Tidying our shared home: The power of subtraction for better US infrastructure

Tidying our shared home: The power of subtraction for better US infrastructure

Analysis: People don't like perceived losses. But the US has much to gain by putting quality of life—rather than "shiny and new"—at the forefront of infrastructure rebuilds.

If her book sales are any indication, you or someone you know have probably used Marie Kondo's "KonMariTM" method for tidying up your home.


Sure, Kondo's approach has some space-saving sock-folding tips, but the real tidying benefits come only if you follow her instructions to subtract everything you don't love from your home. It's nice to have a tidy personal home, but Kondo's advice holds far more potential when we apply it to the infrastructure that connects these personal homes and turns them into communities.

Our infrastructure includes everything from roads to public buildings to sewer lines to the electric grid. Everyone paying attention recognizes the need to make this infrastructure better.

Consider a seemingly bipartisan and non-controversial proclamation from the most recent U.S. State of the Union address. "We will build gleaming new roads, bridges, highways, railways, and waterways across our land." Who argues with that?

As a civil engineering professor, I'm all for infrastructure, but worry about prioritizing the "gleaming new" kind over the subtractive KonMariTM kind. For the shared homes that are our communities and planet, what we subtract from infrastructure is at least as important as what we add.

There isn't a one-size-fits-all solution. What works for roads may not work for the electric grid. What works in Staten Island, New York, won't necessarily work in Puerto Rico or Houston.

But there is a common theme among many infrastructure success stories: They improve quality of life, in large part, by KonMariTM-style subtracting.

Subtraction through “Superblocks”

Zvi Leve/Flickr

Consider Barcelona's innovative "Superblocks" program, which subtracts by closing roads to through-traffic. Ultimately, the program will close two of every three roads in the city's grid system. Superblocks reduce the vehicle air pollution that make Barcelona residents (and probably you) more likely to die early from vehicle air pollution than from a car crash.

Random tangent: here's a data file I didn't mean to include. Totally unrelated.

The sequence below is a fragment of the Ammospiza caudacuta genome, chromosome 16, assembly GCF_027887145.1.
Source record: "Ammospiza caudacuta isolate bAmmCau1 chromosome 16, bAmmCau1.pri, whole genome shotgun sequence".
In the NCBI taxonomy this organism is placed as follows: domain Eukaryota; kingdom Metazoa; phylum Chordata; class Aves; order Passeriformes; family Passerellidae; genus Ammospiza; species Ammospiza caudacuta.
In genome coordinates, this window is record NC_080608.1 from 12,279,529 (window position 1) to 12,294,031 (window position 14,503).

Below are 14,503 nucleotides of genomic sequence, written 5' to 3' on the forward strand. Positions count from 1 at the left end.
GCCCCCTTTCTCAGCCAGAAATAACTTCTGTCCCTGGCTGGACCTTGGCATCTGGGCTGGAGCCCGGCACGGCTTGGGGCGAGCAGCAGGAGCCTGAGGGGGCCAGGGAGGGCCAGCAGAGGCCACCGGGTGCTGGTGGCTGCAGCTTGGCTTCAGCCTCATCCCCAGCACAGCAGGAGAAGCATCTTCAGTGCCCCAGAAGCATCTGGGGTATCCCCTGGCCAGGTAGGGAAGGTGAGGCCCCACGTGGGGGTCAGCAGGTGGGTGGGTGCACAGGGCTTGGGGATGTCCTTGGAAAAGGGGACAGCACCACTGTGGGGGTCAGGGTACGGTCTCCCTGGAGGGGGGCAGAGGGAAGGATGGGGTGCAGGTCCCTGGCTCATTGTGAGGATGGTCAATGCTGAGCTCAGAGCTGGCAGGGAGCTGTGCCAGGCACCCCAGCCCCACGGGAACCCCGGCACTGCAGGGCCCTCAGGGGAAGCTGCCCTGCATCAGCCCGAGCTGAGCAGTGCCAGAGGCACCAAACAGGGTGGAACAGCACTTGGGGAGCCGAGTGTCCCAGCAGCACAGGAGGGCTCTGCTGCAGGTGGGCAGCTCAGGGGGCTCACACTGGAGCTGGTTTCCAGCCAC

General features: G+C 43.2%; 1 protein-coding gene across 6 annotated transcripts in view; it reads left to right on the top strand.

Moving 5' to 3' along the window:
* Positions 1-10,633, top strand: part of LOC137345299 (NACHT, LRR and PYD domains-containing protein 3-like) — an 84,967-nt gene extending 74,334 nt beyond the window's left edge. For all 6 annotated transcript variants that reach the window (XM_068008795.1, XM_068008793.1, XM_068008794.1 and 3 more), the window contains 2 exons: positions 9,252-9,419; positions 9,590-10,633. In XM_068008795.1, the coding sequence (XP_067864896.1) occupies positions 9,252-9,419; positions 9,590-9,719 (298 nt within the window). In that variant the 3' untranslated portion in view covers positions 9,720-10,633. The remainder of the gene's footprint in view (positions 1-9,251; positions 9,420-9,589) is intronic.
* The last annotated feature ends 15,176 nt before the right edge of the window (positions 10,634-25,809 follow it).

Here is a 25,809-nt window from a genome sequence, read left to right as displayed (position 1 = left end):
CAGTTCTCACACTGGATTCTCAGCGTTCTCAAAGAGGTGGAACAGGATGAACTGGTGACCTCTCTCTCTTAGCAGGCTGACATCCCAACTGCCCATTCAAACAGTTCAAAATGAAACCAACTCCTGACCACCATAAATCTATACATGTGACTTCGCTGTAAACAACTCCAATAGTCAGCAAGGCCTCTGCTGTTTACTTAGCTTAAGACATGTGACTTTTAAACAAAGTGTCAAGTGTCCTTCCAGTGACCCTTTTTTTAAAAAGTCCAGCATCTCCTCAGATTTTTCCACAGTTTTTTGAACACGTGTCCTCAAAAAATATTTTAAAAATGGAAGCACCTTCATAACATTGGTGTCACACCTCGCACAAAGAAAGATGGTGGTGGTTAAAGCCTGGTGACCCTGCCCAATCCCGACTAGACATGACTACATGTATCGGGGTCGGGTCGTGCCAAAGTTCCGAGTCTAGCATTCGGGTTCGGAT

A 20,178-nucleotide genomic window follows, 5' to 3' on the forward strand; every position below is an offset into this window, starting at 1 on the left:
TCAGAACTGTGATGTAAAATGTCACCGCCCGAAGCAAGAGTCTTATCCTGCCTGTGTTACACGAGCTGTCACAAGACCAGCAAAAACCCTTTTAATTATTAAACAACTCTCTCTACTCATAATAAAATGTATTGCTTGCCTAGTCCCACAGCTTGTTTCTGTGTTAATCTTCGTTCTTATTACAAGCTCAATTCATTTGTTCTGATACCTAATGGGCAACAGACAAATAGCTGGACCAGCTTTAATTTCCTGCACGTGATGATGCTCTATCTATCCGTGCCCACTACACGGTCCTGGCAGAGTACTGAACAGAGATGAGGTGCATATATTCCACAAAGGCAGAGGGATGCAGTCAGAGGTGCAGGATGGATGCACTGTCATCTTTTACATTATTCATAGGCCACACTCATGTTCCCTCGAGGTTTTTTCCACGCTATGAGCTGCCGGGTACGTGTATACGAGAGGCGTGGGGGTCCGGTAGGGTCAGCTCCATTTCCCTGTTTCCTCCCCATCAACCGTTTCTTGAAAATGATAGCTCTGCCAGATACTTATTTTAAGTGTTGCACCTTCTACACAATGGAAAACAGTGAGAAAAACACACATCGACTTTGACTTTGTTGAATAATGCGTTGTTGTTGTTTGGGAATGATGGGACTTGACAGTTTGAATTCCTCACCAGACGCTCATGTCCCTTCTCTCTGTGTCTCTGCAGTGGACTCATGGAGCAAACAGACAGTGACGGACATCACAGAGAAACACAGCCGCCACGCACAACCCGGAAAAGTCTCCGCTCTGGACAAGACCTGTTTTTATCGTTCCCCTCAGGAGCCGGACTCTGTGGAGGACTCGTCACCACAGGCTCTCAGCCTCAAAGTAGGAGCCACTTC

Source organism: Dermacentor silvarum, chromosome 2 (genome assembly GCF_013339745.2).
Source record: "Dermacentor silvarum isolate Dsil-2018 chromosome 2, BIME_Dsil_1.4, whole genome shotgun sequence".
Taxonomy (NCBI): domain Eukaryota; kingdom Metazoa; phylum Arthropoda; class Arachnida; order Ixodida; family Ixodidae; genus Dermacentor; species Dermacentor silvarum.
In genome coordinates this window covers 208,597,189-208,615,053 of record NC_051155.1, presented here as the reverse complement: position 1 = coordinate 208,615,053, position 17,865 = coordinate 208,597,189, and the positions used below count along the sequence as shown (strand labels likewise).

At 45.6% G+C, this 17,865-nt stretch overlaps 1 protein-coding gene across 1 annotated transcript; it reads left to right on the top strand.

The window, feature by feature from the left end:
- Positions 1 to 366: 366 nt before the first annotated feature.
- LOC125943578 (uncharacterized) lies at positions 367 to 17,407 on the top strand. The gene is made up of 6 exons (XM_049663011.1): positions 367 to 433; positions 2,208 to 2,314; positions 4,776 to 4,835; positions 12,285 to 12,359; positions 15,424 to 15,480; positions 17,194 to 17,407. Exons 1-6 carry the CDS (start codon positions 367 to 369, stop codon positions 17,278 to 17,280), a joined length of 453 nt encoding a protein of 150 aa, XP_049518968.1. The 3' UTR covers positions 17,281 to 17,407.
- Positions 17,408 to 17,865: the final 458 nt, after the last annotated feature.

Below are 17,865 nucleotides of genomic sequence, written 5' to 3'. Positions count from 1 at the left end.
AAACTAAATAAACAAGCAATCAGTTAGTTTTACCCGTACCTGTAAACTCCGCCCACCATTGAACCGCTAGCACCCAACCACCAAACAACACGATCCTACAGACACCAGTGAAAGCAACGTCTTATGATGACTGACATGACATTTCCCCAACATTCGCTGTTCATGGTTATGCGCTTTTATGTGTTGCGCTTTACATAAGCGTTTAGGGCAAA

Superblocks also relieve congestion. Before Superblocks, private vehicles accounted for more than half of road-use but less than a quarter of human movements within Barcelona. Subtracting for Superblocks has "created" streets that do more than convey vehicles.

An area equivalent to ten full-size golf courses, will be reclaimed from vehicles and returned to people. Spaces previously devoted to metal boxes and their drivers are repurposed for strolling, biking, kissing and any other activity that is safer and more fun when you don't have to worry about automobiles whizzing by, or worse.

At ten million dollars, Superblocks is an inexpensive infrastructure program, roughly equivalent in price to a cup of coffee per Barcelona resident or to building one mile of superhighway near a city.

Because it subtracts for better roads rather than adding "gleaming and new," Superblocks also avoids any need for more concrete, which accounts for more climate changing emissions than any other material.

U.S. opportunities

Many U.S. cities have shut down individual streets to through traffic, but few have done so on a Superblocks scale. Copying the best parts of Barcelona's program in places where it makes sense carries little risk. Ten million dollars is not even a rounding error in the $2 trillion White House infrastructure initiative.

Each of the 307 U.S. cities with at least one hundred thousand residents could spend ten million dollars on a Superblocks program, providing healthier shared homes for hundreds of millions of people, and the total cost would be 0.00 trillion dollars.